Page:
Winner takes all as White's Boks face up to Wallabies

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The Independent Online

Back up on the high veldt, a week after the Springboks' fulsome win over New Zealand in Johannesburg, some are still ordering celebratory beers with a gusto not seen for six years. Which is the length of time since South Africa won the Tri-Nations Championship.

Back up on the high veldt, a week after the Springboks' fulsome win over New Zealand in Johannesburg, some are still ordering celebratory beers with a gusto not seen for six years. Which is the length of time since South Africa won the Tri-Nations Championship.

In Durban this afternoon we will discover whether Jake White's Springboks will be crowned the new Tri-Nations champions. Any legacy of satisfaction at last weekend's achievement will be brutally exposed by the clever Australians.

Australian rugby players like nothing better than wrecking someone else's party. They did it to England, in the 1991 World Cup final at Twickenham, and last November in the World Cup semi-final they ruined New Zealand's assumptions of a place in the final. Now, for just the third time in its nine-year history, the Tri-Nations comes down to the final game with both participants capable of becoming champions.

The Wallaby coach, Eddie Jones, said: "The Tri-Nations this year has produced very good rugby and to have the last game as a final makes it enormously challenging for both sides. We have worked hard this week, especially on our scrummaging and line-outs, and we feel ready."

Australia's captain, George Gregan, will break the record for the most Test appearances for his country, passing David Campese's tally of 101. "It's a terrific honour and a landmark that gives me huge pleasure," he said. "But I haven't been thinking about it this week. We have concentrated on the team."

"Winning one Tri-Nations match doesn't mean we have had a good season," said White. "The job is not yet finished. Pressure and expectation goes with the territory. For us, this is a wonderful opportunity. If we win, we are Tri-Nations champions. If we lose, we finish bottom of the table. That is the scary thing. It is all or nothing."

The Springboks must remember the reasons for their win last Saturday: concentration, focus, determination, physical commitment, composure in tight situations, self-belief, a collective will, a deep hunger and a desire to achieve. If they reproduce those potent qualities, there is no reason why they should not win. Anything less leaves them vulnerable.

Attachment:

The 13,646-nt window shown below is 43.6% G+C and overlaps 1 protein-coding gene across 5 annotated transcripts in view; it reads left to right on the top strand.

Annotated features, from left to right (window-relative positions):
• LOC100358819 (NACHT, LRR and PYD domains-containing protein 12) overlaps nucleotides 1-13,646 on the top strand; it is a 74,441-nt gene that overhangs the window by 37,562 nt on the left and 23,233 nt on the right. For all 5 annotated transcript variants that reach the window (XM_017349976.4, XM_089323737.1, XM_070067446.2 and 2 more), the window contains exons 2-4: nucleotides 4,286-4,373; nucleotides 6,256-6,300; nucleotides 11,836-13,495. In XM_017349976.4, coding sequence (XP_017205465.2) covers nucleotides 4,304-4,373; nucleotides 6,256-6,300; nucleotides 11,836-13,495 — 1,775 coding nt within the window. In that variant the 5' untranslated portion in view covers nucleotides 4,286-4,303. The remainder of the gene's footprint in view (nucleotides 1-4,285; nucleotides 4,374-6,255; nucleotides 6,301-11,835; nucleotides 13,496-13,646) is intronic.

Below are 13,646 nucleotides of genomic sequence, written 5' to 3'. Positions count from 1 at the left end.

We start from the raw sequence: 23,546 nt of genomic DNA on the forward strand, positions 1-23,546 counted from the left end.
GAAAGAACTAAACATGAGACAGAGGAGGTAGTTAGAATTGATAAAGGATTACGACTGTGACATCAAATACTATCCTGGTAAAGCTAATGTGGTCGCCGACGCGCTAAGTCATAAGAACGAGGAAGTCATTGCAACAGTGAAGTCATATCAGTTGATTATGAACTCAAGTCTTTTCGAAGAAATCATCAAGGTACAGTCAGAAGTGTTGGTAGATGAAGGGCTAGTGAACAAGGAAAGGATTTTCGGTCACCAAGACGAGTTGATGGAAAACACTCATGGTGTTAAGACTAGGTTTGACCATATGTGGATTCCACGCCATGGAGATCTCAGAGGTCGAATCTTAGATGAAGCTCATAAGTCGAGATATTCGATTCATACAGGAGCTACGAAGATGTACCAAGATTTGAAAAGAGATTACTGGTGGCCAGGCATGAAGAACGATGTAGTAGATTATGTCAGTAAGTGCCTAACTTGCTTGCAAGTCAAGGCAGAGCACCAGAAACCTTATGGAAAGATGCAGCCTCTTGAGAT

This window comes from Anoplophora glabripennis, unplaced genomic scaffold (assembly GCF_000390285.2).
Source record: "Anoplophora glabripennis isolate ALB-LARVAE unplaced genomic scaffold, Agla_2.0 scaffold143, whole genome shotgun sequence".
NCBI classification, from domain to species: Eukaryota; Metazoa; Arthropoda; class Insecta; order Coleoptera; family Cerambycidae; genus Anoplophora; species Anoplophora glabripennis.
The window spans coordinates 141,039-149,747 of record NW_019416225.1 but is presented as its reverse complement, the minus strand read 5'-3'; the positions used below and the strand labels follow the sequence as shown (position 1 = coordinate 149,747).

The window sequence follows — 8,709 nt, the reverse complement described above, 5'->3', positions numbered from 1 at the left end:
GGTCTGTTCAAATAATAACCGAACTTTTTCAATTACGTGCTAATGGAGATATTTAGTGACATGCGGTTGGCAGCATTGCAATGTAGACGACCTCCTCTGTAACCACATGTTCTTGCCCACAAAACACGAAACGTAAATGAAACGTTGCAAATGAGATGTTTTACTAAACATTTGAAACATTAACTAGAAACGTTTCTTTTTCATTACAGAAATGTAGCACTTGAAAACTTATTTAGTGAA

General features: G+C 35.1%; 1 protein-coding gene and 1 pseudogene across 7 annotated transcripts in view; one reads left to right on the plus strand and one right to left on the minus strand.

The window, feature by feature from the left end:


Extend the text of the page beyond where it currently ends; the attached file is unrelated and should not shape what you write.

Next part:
This is no earth-shattering Wallaby side. They have flaws up front which clever coaching and what the former Irish captain Keith Wood calls "the hood-winking of referees" have masked. As ever, what happens in the front five will be crucial. South Africa must negate the influence of the two Wallaby flankers, George Smith and Phil Waugh. The best way to do that is by pressurising the Australian tight five, thereby forcing their back-row to concentrate on shoring up their mates up front.

The challenge is there for the Boks; the prize awaits. Can they seize the moment?

South Africa: P Montgomery; B Paulse, M Joubert, D Barry, J de Villiers; J van der Westhuyzen, B Conradie; O du Randt, J Smit (capt), E Andrews, B Botha, V Matfield, S Burger, J van Niekerk, AJ Venter. Replacements: H Shimange, C J van der Linde, G Britz, J Cronje, F du Preez, G du Toit, B Russell.

Australia: C Latham; C Rathbone, S Mortlock, M Giteau, L Tuqiri; S Larkham, G Gregan (capt); W Young, B Cannon, A Baxter, J Harrison, N Sharpe, G Smith, P Waugh, D Lyons, P Waugh. Replacements: J Paul, M Dunning, D Vickerman, J Roe, C Whitaker, W Sailor, M Burke.

Referee: P O'Brien (New Zealand).

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